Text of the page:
If you want an old French car but also want something electric, you’re in luck. Renault is teaming up with French EV retrofitters R-FIT to crank out authorized electric powertrain retrofit kits for several of its classic models. Although they certainly the most high-tech retrofit options on the market, these kits are a pretty neat concept for opening up the expensive world of EV conversions.
These kits include everything a Renault 4L, 5, or Twingo owner needs to switch to electric power from a 10.7 kWh lithium iron phosphate battery pack to a motor controller to professionals doing the installation. There’s even a two-year warranty, and R-FIT will sort out registering the vehicle as an EV. Oddly enough, Renault claims that the kit uses the 4L’s original gearbox, in case you want to row gears in an electric car. At €11,900 for the Renault 4L kit, it’s expensive. Offering just 50 miles (80 km) of range and no DC fast charging, it’s not an option for those who road trip classic cars either. However, Renault seems to have the right idea when it comes to an electrified Renault 4L because the car’s powertrain isn’t a huge part of its character.
I believe that the ideal cars for OEM EV conversions either aren’t massively engaging to drive or aren’t feasible for anyone short of a magician to keep on the road. After all, the thrum of a good engine and the tactility of a sporting chassis make so many classic cars iconic. We wouldn’t want to ruin all that with heavy batteries, would we? [Ed Note: I agree that the best EV conversion candidates are the cars for whom driving excitement isn’t the main selling point — namely, most vehicles with automatic transmissions. The Renault 4 above, though? Have you seen the weird stick shift?! Plus, I hear they’re fairly reliable (relatively). I’d love a stock one, but yeah — they’re not exactly meant to be sportscars. -DT]. What’s more, their makers still need to exist in some form, so things like Bristols are out of the question entirely. Ideally, those makers would even have experience building EVs, so kits can be fitted by local dealerships. So what sort of cars am I thinking of? Well, here are four.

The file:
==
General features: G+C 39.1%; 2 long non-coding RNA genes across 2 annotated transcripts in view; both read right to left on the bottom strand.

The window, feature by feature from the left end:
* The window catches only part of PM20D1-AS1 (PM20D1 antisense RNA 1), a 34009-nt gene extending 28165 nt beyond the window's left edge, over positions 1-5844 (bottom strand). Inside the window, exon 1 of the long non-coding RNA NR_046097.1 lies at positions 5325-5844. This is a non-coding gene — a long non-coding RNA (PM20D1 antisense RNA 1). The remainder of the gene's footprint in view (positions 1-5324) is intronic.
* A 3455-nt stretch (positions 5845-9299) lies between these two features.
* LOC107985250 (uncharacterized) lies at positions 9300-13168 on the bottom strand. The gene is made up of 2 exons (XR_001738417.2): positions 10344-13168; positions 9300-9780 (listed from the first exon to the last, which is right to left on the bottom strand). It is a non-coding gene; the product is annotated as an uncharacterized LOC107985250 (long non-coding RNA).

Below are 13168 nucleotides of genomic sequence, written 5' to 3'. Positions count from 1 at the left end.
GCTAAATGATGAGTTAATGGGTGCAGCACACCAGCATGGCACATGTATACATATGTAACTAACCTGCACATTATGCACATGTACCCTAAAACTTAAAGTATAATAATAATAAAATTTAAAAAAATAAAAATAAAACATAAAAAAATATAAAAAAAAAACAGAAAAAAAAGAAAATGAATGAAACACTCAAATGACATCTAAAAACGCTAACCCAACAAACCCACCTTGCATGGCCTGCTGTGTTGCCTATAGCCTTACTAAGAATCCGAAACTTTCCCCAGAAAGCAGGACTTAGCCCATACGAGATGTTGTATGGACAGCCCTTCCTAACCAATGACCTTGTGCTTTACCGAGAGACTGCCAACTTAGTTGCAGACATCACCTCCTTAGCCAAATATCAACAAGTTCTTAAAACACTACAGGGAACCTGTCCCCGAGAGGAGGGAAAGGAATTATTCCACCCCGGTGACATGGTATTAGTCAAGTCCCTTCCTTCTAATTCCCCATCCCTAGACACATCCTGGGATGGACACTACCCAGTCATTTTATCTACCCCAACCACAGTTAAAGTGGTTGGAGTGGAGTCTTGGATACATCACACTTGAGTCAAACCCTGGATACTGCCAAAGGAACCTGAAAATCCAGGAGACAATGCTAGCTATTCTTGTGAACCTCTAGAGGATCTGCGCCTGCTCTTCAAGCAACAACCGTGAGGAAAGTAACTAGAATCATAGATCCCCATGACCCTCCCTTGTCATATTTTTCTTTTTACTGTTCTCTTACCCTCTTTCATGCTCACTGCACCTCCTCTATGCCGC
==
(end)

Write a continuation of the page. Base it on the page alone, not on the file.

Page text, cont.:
1961-69 Lincoln Continental
Let’s start off with an obvious choice. The clap-door Conti is an effortlessly cool cruiser, a car designed for the stylish ‘60s to travel arrow-straight interstates for as long as a full tank would last. However, those full tanks are getting expensive, so wouldn’t it be great if you could fill one up with electrons?
Not only does the Lincoln’s huge size help provide space for batteries, its body-on-frame constructions means they can be slung underneath, allowing for a truly gargantuan frunk. Sure, it might weigh as much as a moon when the EV conversion is done, but with a zero-to-sixty time that can’t be described as quick, it won’t take an egregious number of kilowatts to improve on the factory acceleration. Plus, imagine the smoothness once powertrain vibrations are virtually nil. Electric power could really take this luxurious land yacht to the next level.
Rover P5B Coupe
If you want to blame a marque for the rash of four-door cars being called coupes, blame Rover. The P5 Coupe is a misuse of language, but also a style icon, and the P5B was the last and most popular of the bunch. While the sedan version with its traditional roofline was favored by Prime Ministers and royalty, the coupe had a more rakish image.